Finally, there’s some good news for golden visa holders and applicants. After months of announcements where the Portuguese government said they were firstly, not planning to honour the physical stay requirements of current golden visa permit holders and secondly, not accept any new applications issued after February 16th, the government has relented. There is now still time to apply for the golden visa.
The announcement on February 16th sparked a rush of new applications as people sought to take advantage of the golden visa before it ended. However, the government suggested that they would not honour any applications submitted after this date.
Now the program continues to remain open until the new legislation is published. This means that applications submitted in the past few months would be valid and there is still time for new applications. However, the clock is ticking.
The golden visa will end on the day the law comes into effect. According to Vanessa Rodrigues Lima and Sara Sousa Rebelo of Prime Legal, this date is likely to be at least 45 days from today, April 15th, which would be Tuesday, May 30th.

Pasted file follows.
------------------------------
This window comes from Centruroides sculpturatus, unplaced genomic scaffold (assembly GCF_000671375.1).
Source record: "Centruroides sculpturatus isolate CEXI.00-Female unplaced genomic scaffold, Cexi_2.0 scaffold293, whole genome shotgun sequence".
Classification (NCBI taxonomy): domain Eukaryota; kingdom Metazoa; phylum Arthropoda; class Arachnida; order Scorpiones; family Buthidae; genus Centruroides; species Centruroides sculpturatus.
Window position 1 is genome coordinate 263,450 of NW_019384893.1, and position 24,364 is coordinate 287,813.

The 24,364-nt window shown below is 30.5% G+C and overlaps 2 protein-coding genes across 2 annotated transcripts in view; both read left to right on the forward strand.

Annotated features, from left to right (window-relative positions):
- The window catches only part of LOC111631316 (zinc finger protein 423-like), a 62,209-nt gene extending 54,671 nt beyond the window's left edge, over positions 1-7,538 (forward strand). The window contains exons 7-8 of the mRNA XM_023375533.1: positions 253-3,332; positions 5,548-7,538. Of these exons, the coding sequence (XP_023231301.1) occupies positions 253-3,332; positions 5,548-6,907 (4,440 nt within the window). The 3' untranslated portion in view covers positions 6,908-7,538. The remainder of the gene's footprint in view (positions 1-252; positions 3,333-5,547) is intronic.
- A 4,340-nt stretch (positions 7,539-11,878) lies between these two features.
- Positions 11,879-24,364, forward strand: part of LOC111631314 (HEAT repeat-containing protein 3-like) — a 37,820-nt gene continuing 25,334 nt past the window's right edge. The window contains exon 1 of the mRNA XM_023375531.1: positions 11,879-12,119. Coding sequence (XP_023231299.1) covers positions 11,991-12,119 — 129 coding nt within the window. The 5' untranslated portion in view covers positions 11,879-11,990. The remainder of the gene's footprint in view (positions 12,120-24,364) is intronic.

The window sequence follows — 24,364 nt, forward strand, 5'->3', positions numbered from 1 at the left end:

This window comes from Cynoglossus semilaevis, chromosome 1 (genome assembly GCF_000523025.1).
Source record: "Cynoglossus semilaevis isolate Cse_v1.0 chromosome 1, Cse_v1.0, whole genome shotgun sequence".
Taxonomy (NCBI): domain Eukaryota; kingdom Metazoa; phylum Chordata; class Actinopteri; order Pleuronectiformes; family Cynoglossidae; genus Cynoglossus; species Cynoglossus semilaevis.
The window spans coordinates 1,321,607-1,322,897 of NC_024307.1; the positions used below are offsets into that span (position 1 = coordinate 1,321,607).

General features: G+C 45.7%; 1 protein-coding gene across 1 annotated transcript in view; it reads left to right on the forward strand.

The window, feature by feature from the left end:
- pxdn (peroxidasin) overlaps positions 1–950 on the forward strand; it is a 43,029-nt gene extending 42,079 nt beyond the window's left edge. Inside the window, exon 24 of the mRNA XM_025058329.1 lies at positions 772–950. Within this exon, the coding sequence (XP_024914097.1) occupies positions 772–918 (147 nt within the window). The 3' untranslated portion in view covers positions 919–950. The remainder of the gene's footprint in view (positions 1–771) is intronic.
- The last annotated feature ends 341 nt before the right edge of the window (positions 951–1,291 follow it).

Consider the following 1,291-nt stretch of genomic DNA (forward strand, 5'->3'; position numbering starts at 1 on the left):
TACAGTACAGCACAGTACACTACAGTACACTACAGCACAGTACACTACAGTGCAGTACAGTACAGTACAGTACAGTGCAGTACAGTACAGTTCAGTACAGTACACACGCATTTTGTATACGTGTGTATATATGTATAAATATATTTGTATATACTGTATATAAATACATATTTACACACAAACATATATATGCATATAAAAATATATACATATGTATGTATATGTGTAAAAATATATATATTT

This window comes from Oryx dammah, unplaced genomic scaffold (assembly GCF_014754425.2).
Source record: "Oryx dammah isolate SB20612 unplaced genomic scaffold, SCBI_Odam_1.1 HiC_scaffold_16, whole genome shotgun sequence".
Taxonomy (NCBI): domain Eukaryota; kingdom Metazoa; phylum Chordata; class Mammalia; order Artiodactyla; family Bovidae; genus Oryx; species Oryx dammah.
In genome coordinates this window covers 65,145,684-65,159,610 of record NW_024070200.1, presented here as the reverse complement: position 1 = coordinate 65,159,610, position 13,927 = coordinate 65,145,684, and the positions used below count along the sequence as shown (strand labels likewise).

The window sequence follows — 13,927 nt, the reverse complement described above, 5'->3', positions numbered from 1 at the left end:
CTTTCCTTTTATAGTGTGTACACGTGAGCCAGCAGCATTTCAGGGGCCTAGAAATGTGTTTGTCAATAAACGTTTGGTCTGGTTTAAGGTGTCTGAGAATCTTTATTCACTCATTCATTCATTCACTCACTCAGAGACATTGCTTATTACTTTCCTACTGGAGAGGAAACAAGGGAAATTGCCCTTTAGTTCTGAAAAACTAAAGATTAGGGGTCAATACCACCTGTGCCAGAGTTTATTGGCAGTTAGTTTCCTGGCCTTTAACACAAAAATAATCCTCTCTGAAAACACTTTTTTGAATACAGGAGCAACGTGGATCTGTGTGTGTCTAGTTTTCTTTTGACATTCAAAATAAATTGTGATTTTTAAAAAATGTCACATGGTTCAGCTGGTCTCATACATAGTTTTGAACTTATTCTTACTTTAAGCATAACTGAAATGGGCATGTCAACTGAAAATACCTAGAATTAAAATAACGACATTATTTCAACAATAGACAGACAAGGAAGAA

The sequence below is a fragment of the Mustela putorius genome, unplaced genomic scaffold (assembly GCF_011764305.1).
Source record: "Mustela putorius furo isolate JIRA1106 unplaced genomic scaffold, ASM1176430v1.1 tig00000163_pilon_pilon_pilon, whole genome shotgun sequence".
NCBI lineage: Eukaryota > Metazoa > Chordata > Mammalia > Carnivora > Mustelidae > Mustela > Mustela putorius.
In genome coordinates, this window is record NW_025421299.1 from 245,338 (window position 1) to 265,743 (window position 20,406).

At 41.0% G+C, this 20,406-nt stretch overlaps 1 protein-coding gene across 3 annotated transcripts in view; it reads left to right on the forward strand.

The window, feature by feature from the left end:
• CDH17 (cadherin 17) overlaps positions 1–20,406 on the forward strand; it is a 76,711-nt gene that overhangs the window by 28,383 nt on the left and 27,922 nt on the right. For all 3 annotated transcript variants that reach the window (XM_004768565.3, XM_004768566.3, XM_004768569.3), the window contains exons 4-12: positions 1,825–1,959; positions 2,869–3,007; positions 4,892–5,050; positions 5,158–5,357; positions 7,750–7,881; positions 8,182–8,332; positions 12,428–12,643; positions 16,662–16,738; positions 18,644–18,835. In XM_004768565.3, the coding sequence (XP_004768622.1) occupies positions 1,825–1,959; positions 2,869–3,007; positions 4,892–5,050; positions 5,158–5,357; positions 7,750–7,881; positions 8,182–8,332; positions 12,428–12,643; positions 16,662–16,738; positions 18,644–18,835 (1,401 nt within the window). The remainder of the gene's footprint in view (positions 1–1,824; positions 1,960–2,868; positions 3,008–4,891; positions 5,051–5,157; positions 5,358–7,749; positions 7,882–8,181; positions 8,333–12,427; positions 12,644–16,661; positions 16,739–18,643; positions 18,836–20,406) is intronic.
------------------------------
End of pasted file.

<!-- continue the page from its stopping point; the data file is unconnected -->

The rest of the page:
Many estate agents and investment companies continue to offer money-back guarantees if the golden visa isn’t honoured, so be sure to find a company that is offering that.
The biggest fear for current golden visa residence permit holders was that the golden visa would be converted to the D2, and that instead of only having to spend an average of 7 days per year in Portugal, they would now be required to spend 183 days. For those still working in other countries, or maintaining a tax residency elsewhere, this was obviously hugely concerning.
The government still plans to move current permit holders from the golden visa to the D2 entrepreneur visa, but they will not be subject to the 183-day rule and will still only need to spend an average of 7 days per year in Portugal.
It’s still not clear whether the golden visa is going away for good, whether some parts will remain, or whether a new investor visa will be introduced.
However, it seems that the government is still open to cultural investments or investments that support “artistic production and the recovery or maintenance of cultural heritage.”